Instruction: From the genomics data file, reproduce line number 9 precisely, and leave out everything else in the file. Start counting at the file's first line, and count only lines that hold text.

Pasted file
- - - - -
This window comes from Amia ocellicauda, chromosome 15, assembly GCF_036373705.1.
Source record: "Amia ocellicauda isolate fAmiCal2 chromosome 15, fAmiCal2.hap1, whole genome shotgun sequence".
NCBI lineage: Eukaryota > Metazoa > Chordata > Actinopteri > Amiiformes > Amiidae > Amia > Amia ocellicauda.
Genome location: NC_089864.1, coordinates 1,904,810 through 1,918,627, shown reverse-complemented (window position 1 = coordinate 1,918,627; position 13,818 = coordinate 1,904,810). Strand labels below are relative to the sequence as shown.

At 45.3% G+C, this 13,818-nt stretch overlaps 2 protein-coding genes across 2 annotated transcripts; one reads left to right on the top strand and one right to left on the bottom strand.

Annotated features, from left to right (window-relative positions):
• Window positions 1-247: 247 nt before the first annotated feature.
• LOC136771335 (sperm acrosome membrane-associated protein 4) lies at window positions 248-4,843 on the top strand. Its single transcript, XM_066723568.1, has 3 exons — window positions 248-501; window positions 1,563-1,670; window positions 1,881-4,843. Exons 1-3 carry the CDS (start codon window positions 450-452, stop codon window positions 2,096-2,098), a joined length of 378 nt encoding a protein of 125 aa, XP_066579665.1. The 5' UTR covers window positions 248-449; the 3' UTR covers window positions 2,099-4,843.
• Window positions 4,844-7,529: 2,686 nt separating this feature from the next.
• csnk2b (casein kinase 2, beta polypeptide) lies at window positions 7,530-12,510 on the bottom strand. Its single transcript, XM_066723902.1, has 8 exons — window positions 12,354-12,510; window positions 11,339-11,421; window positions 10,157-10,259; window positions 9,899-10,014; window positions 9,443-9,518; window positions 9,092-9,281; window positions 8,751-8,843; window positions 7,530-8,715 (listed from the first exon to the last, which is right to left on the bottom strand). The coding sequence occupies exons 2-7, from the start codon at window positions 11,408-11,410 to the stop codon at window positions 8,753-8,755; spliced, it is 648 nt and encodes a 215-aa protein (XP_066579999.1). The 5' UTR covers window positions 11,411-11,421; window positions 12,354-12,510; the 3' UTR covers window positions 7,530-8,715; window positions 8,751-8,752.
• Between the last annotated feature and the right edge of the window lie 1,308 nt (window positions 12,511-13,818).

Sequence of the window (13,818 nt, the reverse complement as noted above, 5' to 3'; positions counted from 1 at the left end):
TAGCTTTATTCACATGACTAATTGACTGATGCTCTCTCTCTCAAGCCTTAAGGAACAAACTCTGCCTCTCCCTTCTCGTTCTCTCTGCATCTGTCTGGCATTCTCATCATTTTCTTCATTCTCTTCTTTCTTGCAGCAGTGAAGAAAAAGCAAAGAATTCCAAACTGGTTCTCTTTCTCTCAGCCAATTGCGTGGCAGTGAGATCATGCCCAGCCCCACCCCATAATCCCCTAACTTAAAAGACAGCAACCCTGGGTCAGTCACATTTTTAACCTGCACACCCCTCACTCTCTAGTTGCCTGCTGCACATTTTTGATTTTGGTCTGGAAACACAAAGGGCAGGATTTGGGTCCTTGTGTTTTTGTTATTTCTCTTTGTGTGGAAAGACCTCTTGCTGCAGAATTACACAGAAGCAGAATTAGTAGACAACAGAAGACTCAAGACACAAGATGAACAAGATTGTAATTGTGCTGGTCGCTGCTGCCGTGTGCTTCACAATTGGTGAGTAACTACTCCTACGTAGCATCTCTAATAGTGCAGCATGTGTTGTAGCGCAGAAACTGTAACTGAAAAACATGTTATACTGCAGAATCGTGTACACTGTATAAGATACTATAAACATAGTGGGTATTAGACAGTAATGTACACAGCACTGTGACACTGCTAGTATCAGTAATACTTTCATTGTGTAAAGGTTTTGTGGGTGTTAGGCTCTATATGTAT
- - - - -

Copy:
• Window positions 4,844-7,529: 2,686 nt separating this feature from the next.